Mann shows that long before the birth of capitalism, greed drove men to barbarous treatment of their fellows. He also shows that policies, whether driven by greed or by well-intended socio-political design, inevitably had unexpected consequences. His multi-faceted history well illustrates the old adage, "the well laid plans of mice and men often go awry."
The old world's colonization of the new world devastated new world peoples, but the new world bit back with the spread of the potato blight to Europe and Spanish and European inflation.
Environmental destruction resulted mainly from deforestation and soils washed away by consequent floods. Prior to modern technology and toxic chemicals, the planet survived mankind.
Today the prospects for the planet are different. The human population is vast compared to earlier times, putting far more pressure on resources, and the disastrous consequences of new technologies are unknown at the time that they are employed, when the focus is on the expected benefits. Moreover, these costs are external to the business, corporation, or economic unit. The costs are inflicted on the environment and on other humans and other animal life. The costs are not included when the business calculates its profit and return on its investment. The external costs of fracking, mountain top removal mining, chemical farming, and GMOs could exceed the value of the marketable products.
Businesses have no incentive to take these costs into account, because to do so reduces their profits and could indicate that the full cost of production exceeds the value of the output. Governments have proven to be largely ineffective in controlling external costs, because of the ability of private interests to influence the decisions of government. Even if one country were to confront these costs, other countries would take advantage of the situation. Companies that externalize some of their costs can undersell companies that internalize all of the costs of their production. Thus, the planet can be destroyed by the short-term profit and convenience interests of one generation.
The main lesson that emerges from Mann's highly readable book is that people today have no better grasp of the consequences of their actions than superstitious and unscientific people centuries ago. Modern technological man is just as easily bamboozled by propaganda as ancient man was by superstition and ignorance.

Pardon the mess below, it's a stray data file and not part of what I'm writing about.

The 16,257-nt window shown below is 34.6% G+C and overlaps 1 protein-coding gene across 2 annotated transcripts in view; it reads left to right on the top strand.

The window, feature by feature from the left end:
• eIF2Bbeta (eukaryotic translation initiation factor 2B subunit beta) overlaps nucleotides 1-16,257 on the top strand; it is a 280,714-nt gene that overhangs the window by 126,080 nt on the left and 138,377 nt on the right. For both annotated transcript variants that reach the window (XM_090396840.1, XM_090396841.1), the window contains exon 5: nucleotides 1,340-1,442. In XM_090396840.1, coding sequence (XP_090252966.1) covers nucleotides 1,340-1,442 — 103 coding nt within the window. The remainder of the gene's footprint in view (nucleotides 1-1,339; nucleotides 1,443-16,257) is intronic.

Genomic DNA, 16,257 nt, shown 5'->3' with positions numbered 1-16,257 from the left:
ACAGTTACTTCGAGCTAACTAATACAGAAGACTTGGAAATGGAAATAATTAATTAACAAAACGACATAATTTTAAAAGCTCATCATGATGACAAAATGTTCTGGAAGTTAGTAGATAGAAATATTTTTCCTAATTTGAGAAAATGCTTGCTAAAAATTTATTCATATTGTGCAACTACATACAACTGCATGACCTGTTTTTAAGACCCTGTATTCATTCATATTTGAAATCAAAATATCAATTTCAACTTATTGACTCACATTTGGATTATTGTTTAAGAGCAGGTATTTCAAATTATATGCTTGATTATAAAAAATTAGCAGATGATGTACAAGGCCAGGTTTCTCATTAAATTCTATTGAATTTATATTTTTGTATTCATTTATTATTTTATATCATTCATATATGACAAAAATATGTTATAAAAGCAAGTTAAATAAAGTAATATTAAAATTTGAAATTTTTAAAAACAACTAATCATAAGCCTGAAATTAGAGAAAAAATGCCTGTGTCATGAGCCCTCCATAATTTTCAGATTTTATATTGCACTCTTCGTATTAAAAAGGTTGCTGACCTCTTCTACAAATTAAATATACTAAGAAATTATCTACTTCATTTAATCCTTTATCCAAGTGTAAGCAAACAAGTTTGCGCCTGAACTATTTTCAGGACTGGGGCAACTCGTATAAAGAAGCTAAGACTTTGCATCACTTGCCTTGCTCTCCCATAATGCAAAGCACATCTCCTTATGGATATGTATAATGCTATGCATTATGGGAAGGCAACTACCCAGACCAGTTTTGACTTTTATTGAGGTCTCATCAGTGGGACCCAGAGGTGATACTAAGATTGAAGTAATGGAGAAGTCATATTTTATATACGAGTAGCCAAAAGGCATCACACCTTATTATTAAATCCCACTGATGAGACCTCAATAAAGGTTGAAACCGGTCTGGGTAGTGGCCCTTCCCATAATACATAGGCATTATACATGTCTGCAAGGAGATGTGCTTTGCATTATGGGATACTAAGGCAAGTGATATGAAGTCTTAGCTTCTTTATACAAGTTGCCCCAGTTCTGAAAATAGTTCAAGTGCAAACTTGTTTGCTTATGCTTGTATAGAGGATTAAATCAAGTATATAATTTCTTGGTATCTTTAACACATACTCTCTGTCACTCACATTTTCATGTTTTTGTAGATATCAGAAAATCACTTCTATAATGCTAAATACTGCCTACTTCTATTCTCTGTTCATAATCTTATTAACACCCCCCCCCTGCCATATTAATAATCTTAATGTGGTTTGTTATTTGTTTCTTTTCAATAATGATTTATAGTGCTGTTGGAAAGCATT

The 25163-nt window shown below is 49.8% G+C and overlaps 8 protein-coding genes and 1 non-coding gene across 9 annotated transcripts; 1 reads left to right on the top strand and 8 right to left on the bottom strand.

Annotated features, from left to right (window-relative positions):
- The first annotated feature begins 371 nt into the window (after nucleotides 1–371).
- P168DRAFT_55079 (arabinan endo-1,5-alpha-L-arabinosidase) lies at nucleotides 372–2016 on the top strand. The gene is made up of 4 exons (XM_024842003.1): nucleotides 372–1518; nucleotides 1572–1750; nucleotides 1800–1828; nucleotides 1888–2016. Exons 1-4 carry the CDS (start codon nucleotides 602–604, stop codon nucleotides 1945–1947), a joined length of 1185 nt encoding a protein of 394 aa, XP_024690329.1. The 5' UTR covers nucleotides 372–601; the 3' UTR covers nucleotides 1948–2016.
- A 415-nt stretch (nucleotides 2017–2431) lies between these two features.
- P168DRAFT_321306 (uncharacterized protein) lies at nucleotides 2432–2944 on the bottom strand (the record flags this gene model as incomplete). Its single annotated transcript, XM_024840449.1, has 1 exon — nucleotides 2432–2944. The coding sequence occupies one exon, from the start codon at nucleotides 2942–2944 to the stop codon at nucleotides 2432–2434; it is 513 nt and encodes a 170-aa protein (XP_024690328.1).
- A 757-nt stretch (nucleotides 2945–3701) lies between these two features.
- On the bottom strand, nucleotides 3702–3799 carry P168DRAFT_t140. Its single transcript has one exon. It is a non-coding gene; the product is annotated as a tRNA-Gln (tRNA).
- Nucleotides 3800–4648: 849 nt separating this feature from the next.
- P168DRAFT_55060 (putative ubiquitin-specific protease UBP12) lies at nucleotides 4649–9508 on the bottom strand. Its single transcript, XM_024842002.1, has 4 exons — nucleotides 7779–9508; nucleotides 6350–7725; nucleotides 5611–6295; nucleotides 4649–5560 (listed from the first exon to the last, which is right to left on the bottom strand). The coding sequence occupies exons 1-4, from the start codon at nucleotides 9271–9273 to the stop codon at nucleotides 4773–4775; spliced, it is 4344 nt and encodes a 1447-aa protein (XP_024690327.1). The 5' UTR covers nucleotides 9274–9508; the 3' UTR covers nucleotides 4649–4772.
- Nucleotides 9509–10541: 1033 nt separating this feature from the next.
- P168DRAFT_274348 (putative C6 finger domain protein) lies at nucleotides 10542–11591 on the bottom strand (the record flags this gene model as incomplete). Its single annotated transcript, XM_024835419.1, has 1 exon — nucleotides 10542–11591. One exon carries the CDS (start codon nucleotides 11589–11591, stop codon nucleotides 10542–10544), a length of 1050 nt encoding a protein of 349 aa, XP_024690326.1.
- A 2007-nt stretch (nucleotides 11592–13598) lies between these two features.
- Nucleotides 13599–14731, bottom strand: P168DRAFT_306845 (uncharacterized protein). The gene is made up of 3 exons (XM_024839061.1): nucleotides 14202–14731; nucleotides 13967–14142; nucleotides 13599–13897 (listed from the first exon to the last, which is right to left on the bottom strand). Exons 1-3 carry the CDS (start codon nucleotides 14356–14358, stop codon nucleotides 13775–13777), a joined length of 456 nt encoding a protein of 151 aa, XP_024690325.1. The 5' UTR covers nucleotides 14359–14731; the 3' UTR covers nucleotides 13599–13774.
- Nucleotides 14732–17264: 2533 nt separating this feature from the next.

If you doubt that the peoples of Western civilization live in an artificial reality created by propaganda, watch the documentary on psyops. The documentary does a good job despite wandering off into a couple of side issues on which it takes one-sided positions. It is a bit heavy on blaming the rich, and overlooks that Stalin, for example, had plenty of propaganda and wasn't looking to make himself a billionaire. Not all the rich are against the people. Billionaires Roger Milliken and Sir James Goldsmith fought against jobs offshoring and globalism, which increases the powerlessness of the people vis-a-vis the elites. Both spoke for the people to no avail.
The documentary also blames the Constitution for limiting the participation of the mass of the people in governing themselves without acknowledging that the Constitution restricted the power of government and guaranteed civil liberty by making law a shield of the people instead of a weapon in the hands of the government. It is not the Constitution's fault, or the fault of Founding Father James Madison, that the American people succumbed to propaganda by Bush and Obama and gave up their civil liberty in order to be "safe" from "Muslim terrorists."
The documentary shows that propaganda is a form of mind control, and controlled minds are indeed the American predicament.
In 1962 Rachel Carson caught Monsanto off guard and thus gained an audience. Today she would not get the same attention. Ready and waiting psyops would go into operation to discredit her. I just read an article by an economist who wrote that economists have decided that environmentalism is a religion, in other words, an unscientific belief system that preaches "religious values." This demonstrates what little importance economists attribute to external costs and the ability of externalized costs to destroy the productive power of the planet. Thus, the question, "silent spring for us?" is not merely rhetorical. It is real.